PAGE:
THE WHITE HOUSE
Office of the Press Secretary
The President's International Affairs Budget: Investments in Peace
During his address to the Veterans of Foreign Wars today, President Clinton will repeat his call to Congress for full funding of his international affairs budget. The President's investments in peace serve U.S. national security interests and minimize the need for military intervention abroad. The President will highlight the following initiatives:
Expanded Threat Reduction Initiative - During his 1999 State of the Union Address, President Clinton called for expanded cooperation with Russia, Ukraine, and other New Independent States (NIS) to safeguard weapons of mass destruction (WMD) materials and technology so that they never fall into the wrong hands. In the aftermath of the Russian financial crisis in August 1998, President Clinton directed a two-thirds increase for threat reduction programs over five years ($4.5 billion total). The Expanded Threat Reduction Initiative (ETRI) proposed in the President's balanced budget promotes increased funding for State Department non-proliferation and safety programs from $53 million last year to $251 million in Fiscal Year (FY) 2000. It also increased combined funding in FY2000 for the successful Department of Defense Cooperative Threat Reduction program (also known as Nunn-Lugar) and the nuclear materials safety program at the Department of Energy to $750 million. We are actively working with our allies and other nations to encourage additional contributions to this effort. The Expanded Threat Reduction Initiative would:
In its FY2000 foreign operations appropriations bills, the Congress slashed the President's request for overall NIS assistance programs (which includes the ETRI funds for State) by $252-307 million, but did not specify how to apply the cuts. These cuts would force the Administration to make unacceptable tradeoffs between support for NIS reforms and threat reduction activities.
Middle East Peace - In reaching the agreement at Wye River last year, President Clinton committed to helping Israelis minimize the risks of peace and to lifting the lives of the Palestinians so that hopes for peace do not founder in poverty and despair.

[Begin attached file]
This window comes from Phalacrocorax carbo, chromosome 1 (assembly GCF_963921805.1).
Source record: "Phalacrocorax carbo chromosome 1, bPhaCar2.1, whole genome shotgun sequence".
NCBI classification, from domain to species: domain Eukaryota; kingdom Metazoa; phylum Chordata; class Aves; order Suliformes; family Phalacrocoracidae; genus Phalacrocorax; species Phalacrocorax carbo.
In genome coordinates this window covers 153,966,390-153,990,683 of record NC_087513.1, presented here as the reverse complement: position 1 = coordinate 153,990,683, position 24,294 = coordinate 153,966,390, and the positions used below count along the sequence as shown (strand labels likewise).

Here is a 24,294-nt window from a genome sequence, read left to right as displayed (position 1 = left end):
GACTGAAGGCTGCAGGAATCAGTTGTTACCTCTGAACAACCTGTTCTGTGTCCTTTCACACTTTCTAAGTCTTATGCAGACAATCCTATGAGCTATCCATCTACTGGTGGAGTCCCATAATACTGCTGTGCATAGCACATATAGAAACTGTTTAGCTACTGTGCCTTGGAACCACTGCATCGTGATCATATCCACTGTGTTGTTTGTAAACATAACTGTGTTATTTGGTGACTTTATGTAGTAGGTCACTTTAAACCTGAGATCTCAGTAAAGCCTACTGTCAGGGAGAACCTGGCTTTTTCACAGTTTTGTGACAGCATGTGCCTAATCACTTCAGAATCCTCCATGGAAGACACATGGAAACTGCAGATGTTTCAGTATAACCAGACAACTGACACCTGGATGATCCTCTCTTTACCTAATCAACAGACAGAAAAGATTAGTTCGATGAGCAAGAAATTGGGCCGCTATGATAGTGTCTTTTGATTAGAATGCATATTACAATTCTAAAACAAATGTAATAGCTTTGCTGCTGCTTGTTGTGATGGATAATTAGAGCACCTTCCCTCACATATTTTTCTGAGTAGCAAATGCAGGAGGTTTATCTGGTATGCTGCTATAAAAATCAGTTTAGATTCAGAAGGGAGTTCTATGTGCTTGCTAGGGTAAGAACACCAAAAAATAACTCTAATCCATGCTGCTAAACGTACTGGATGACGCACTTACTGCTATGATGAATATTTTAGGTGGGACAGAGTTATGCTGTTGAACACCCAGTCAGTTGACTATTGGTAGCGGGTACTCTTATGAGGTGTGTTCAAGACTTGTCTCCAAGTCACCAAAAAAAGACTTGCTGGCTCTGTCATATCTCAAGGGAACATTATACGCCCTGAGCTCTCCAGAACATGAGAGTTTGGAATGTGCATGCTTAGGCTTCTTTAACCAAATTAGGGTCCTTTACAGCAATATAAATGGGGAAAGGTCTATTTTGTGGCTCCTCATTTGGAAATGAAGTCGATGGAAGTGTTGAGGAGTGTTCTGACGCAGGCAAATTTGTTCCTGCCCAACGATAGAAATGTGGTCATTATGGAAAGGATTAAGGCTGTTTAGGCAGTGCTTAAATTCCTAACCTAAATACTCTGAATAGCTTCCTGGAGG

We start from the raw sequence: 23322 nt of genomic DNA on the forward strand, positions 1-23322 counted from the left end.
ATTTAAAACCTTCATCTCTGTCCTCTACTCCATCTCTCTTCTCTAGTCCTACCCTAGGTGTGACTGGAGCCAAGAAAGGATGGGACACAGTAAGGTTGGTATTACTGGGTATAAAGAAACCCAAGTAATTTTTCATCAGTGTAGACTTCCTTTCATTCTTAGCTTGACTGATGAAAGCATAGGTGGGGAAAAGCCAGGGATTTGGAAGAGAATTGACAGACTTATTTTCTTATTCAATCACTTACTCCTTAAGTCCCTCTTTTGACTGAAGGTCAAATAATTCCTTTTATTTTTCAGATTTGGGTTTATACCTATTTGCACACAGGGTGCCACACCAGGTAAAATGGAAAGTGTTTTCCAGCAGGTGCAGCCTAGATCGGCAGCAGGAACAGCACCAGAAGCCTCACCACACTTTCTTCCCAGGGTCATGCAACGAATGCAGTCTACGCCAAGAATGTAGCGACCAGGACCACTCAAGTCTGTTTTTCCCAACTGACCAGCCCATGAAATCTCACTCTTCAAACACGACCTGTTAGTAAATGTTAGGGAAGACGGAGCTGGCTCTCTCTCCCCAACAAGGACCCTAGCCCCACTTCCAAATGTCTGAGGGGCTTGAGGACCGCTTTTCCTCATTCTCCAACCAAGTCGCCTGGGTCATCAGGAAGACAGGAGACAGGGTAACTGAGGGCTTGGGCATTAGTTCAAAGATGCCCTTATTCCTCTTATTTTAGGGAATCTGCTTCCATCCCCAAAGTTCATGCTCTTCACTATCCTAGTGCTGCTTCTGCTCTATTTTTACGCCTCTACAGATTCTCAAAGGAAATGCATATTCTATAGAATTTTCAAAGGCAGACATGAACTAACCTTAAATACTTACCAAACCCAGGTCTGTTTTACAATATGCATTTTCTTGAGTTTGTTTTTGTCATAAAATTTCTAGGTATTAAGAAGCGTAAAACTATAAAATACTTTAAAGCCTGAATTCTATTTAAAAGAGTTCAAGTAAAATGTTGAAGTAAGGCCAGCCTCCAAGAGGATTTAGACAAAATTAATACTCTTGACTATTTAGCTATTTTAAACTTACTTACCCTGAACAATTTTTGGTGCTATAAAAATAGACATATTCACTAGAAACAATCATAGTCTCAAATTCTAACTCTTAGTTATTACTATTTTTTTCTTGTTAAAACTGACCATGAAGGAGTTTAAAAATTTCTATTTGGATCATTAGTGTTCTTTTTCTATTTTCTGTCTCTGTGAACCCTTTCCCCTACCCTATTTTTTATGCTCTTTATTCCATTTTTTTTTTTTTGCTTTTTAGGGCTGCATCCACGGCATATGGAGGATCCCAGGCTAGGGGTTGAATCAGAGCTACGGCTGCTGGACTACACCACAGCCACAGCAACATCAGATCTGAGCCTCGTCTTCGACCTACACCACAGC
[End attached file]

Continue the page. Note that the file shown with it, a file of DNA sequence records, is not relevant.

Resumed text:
For this reason, the President requested a three-year, $1.9 billion assistance package designed to help sustain the Middle East peace process. It includes funds to bolster Israel's security and to promote the safety and well-being of the Palestinian and Jordanian people.
In its FY2000 foreign operations appropriations bills, the Congress provided only the funds requested for Jordan. It has yet to fund the Israeli or Palestinian components of Wye, for either FY1999 or FY2000.
Conflict Resolution in Africa - Recent cease-fire agreements in the Democratic Republic of the Congo and Sierra Leone, as well as the restoration of democracy in Nigeria, offer new opportunities for peace, prosperity and democracy in those regions. Supporting this trend through conflict resolution, democratization, and trade and investment is in the U.S. national interest. In his FY2000 budget request, the President proposed $818 million in development assistance and economic support funds to Africa.
In its fiscal year 2000 foreign operations appropriations bills, the Congress has cut significantly the President's request.
United Nations Arrears - Paying the U.S. dues to the United Nations is a legal and moral responsibility. But it is not only an obligation, it is an opportunity. The UN helps mobilize support of other nations for goals important to U.S. interests, from keeping the peace, to immunizing children, to caring for refugees, to combating the spread of deadly weapons.
The Senate has passed legislation that provides authorization for appropriations of the bulk of U.S. payment of UN arrears. Fiscal year Commerce, State, Justice appropriations bills, however, continue to underfund significantly UN arrears payments.